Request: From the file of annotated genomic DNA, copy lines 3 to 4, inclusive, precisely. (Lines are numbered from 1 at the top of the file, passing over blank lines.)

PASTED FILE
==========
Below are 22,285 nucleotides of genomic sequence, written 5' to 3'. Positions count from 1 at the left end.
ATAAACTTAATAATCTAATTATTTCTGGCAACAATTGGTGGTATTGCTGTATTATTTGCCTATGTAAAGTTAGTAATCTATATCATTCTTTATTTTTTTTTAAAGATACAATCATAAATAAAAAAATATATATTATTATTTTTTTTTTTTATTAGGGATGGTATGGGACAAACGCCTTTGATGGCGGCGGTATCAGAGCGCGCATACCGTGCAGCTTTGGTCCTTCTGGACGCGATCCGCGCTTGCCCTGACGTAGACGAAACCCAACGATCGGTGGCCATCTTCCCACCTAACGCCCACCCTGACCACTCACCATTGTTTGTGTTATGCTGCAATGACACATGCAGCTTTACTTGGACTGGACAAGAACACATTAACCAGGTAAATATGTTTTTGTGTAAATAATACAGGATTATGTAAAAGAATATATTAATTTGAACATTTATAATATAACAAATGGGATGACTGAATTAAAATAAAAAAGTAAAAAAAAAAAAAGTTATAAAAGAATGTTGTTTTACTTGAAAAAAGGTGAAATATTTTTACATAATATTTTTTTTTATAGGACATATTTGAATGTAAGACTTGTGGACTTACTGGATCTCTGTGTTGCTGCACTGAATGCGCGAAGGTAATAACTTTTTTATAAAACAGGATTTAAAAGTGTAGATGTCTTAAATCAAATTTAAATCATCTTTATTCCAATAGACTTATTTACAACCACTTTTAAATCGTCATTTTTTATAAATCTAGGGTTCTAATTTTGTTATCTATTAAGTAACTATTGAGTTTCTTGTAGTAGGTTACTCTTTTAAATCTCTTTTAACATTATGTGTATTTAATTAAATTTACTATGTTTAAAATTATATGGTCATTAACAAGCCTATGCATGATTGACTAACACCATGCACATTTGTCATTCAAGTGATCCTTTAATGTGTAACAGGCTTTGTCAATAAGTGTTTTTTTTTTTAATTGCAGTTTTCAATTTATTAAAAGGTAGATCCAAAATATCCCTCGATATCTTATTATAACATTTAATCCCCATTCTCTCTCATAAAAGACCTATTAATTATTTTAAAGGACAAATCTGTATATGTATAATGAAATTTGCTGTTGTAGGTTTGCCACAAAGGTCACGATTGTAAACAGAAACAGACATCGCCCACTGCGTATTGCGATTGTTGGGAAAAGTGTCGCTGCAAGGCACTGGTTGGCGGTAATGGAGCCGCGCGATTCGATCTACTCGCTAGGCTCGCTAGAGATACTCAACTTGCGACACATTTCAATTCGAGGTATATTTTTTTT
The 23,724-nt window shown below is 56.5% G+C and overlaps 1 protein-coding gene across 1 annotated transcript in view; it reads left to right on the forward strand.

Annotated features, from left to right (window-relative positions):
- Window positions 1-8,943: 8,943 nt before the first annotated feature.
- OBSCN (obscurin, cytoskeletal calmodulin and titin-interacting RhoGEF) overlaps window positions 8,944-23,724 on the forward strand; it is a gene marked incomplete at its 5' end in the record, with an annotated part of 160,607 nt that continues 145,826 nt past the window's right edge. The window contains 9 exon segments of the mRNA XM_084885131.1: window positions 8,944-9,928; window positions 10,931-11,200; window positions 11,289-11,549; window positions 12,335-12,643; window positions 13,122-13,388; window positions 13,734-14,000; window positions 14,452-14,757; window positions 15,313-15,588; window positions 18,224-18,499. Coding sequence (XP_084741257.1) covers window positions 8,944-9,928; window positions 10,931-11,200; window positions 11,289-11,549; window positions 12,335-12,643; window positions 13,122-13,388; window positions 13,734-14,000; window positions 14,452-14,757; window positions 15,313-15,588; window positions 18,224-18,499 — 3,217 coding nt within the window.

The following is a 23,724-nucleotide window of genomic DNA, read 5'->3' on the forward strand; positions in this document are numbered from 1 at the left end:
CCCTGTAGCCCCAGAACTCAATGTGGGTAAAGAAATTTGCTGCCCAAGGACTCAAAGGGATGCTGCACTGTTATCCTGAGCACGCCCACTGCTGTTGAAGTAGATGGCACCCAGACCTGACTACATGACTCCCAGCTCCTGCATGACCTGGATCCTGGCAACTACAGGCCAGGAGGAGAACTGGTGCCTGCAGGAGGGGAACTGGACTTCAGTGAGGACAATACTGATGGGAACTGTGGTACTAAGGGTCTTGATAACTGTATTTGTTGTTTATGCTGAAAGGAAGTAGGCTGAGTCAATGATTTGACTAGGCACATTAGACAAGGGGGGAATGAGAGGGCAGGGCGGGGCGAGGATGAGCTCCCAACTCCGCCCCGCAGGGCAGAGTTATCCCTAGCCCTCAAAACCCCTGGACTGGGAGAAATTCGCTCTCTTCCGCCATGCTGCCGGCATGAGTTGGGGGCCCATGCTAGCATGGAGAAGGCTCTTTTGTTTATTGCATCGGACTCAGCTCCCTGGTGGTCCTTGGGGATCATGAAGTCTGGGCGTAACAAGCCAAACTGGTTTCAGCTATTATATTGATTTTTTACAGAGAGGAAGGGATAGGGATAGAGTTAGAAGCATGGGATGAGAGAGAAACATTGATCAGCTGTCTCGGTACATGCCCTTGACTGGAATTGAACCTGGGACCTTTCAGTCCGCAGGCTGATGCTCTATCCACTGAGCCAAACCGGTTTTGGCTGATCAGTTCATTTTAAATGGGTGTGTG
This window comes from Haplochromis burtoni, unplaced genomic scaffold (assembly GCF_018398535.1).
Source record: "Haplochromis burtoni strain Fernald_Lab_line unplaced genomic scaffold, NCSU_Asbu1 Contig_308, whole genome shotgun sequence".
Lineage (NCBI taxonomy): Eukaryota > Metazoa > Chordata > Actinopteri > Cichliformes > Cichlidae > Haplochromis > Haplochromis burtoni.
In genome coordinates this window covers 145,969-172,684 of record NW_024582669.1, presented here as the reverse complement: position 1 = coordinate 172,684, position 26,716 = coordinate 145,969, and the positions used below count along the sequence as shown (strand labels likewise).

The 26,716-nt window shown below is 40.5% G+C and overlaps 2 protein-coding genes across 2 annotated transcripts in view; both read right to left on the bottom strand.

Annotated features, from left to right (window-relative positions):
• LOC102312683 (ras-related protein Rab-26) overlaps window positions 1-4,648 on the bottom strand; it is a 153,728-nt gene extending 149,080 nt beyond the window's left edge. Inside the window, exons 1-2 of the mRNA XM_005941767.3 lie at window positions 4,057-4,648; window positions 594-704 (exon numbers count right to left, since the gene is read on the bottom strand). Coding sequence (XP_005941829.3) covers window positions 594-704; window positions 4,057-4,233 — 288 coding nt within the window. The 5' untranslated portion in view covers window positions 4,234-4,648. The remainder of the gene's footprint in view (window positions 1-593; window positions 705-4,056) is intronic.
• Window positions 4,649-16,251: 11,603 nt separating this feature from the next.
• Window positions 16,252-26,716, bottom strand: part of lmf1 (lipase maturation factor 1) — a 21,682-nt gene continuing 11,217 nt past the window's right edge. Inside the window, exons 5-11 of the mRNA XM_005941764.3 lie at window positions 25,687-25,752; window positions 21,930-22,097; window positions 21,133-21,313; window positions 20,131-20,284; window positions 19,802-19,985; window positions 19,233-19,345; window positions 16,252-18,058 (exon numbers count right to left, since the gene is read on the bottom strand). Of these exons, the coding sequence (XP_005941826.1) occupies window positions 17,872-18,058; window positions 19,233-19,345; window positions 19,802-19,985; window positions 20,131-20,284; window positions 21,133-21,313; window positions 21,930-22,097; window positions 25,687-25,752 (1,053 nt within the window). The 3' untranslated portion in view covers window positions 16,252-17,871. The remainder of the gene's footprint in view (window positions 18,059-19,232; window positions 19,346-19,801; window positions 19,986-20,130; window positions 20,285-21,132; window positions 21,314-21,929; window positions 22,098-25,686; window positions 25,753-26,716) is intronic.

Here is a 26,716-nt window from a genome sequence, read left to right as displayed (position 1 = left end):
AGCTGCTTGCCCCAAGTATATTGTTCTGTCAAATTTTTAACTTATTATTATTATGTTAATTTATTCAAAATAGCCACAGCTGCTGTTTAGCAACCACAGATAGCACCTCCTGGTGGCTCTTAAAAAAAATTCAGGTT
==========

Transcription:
The 23,724-nt window shown below is 56.5% G+C and overlaps 1 protein-coding gene across 1 annotated transcript in view; it reads left to right on the forward strand.

Annotated features, from left to right (window-relative positions):